Where should your AEDs inside an office or building in order to have an optimal response time?
There are a few things to consider when identifying how many AED devices are best for you and where you might install them. The major goal for any PAD (Public Access Defibrillation) is to attain a 3-minute reaction time from a patient’s collapse time to the arrival of the AED. When making any choices about placement, use this 3-minute response time on where to place and how many devices to use.
The less time that passes between the patient collapse time and the shock is delivered, the more likely the patient will survive. The purpose is to get the AED to the patient in not more than 3 minutes. This would mean that the AED must be within 90 seconds of the patient, in case you want to go from the patient’s vicinity to the AED and back. Since you don’t know precisely where the patient will be, place the AED at a strategic location, so it’s accessible to everyone.
Rate of Incidence
Another essential thing when identifying where to place the AED is to know where cardiac emergencies are higher than normal. Also, choose areas where cardiac incidents will most likely occur, and there are two most important concerns to keep in mind.
The number of Employees and Visitors
One factor to consider is that we need to install the AED (Automated External Defibrillator) in high walking traffic like in places in the office or areas with high population density. For example, the pantry, lobby, entrance, and exits of the building.
Another important factor that requires the location of an AED in nearby places includes those with high-risk activities. One example is an area where there is a physical activity that will raise the heart rate, such as fitness centers, swimming pools, or other recreational places. Also, areas with a higher level of physical activities, such as the warehouse or assembly lines are at a higher chance of cardiac emergencies.
Right Location Matters
Determine the areas with the fastest routes using these basic tools: a floor plan, a stopwatch, and a clipboard. First, the floor plan, look for highly accessible areas where the AED can be installed, or in high walking traffic, and visible to most people. When determining the time it takes to get the AED to a suspected patient, consider delays like elevators, stairs, and off-limits or restricted areas. Then, take your watch to the proposed AED location and start timing.
Bear in mind that you need to time this test while walking at a quick pace and not by running. Walk north for 90 seconds and mark the place you’re standing on the floor plan. Go back to your proposed AED area and repeat the test for the south, east, and west. You must end up with four marked areas around your proposed AED installation area.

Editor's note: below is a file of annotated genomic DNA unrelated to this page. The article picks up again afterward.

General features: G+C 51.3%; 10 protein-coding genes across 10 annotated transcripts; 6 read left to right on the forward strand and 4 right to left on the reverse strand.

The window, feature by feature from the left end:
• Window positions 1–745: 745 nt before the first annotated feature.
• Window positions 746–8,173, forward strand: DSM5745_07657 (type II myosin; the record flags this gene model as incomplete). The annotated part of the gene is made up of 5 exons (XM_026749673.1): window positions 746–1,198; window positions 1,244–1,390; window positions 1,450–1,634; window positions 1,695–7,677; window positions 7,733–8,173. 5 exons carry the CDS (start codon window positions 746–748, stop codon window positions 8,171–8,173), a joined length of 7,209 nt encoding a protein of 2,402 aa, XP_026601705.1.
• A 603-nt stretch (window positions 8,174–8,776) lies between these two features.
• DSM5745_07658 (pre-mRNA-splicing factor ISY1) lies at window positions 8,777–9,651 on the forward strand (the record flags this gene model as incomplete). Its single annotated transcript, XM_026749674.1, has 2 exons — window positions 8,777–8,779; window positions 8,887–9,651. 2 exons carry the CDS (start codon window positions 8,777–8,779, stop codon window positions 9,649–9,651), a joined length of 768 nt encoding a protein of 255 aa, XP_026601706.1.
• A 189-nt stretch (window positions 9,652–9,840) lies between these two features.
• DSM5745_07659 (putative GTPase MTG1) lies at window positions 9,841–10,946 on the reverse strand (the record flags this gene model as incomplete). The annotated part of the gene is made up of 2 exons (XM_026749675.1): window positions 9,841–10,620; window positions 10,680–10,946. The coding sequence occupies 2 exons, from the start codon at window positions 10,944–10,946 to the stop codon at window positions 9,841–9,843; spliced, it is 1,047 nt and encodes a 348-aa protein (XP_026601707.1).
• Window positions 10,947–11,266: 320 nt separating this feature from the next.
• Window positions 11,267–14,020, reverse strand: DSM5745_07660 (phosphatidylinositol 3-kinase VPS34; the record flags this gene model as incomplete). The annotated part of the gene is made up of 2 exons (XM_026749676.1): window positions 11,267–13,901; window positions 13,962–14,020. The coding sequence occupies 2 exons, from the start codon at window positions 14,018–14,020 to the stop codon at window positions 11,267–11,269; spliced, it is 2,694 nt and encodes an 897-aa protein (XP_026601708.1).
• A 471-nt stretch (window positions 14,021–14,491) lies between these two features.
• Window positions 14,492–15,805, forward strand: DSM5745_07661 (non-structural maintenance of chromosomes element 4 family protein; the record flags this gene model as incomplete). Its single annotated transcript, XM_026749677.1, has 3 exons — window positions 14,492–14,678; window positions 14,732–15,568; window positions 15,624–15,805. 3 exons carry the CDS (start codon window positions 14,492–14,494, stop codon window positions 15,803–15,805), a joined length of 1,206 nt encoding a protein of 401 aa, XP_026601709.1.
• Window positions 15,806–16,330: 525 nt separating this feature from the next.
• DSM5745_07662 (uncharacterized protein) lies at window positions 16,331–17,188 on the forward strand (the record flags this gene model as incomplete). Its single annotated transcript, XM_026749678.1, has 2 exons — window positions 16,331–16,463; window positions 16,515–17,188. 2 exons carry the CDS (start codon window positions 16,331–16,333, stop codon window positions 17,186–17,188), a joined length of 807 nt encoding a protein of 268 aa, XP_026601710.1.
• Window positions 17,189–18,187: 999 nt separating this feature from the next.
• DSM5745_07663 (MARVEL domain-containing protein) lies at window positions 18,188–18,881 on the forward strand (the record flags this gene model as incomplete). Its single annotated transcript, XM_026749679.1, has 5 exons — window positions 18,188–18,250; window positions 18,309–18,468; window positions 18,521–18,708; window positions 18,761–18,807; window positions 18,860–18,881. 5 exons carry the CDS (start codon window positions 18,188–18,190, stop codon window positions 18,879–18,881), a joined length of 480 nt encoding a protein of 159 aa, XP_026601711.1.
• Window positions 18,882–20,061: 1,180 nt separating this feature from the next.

Lastly, encircle areas that indicate a radius of 90 seconds from your proposed AED installation area. You can see that these areas are covered and what areas are not included. When densely populated areas have circles that are overlapping, you did the right job in protecting as many stakeholders as possible.
Remember, once the AED reaches the patient, it should take less than 90 seconds to deliver a shock. The ‘drop-to-shock’ time is vital to successful defibrillation.
Once you know how many AEDs are needed, it is critical to consider the actual installation site. It must be accessible to trained rescuers if possible. The AED itself must be safe and secure. Also, the location must have a nearby telephone with access so that 911 can be dialed easily. Lastly, it must be in a location that either all employees know about or can be advised of. Examples are the main lobby, pantry, hallway, first aid station, gym, or security post.
Vertical Response Time
Take note that reaction or response time is determined based on how long it takes to reach a suspected patient. This means that office cubicles, high-rise buildings, and multi-floor areas provide obstacles that will affect the reaction time. But in the case of a small building, it is usually recommended that a minimum of one AED unit be installed on each floor. It is also advised that you calculate the reaction time by using a route that includes stairs as opposed to an escalator or elevator.
Hard to Access Areas
Any place that is difficult to access must have its own AED. For security or workflow purposes many companies will often have work areas that are sectioned off from the rest of the building. One example includes locked or restricted areas that require keys, an access card, biometrics, or any codes to enter. And an area that is highly sensitive and off-limits to the majority of staff should have its defibrillation unit, whether it’s a research facility, executive level, or a warehouse with inventory that is being safeguarded.
Not all corporate activities happen at the actual location. Consider all possibilities that might require employee attendance, conferences, and other off-site meetings. For example, a scenario where attendance is optional but likely is also very important, such as special events like holiday parties, and company activities.
Patient survival rates decrease by 7% to 10% every minute that an AED is delayed. But by having AED units nearby at your place you will drastically improve the survival percentage of your employees whenever there is a cardiac emergency.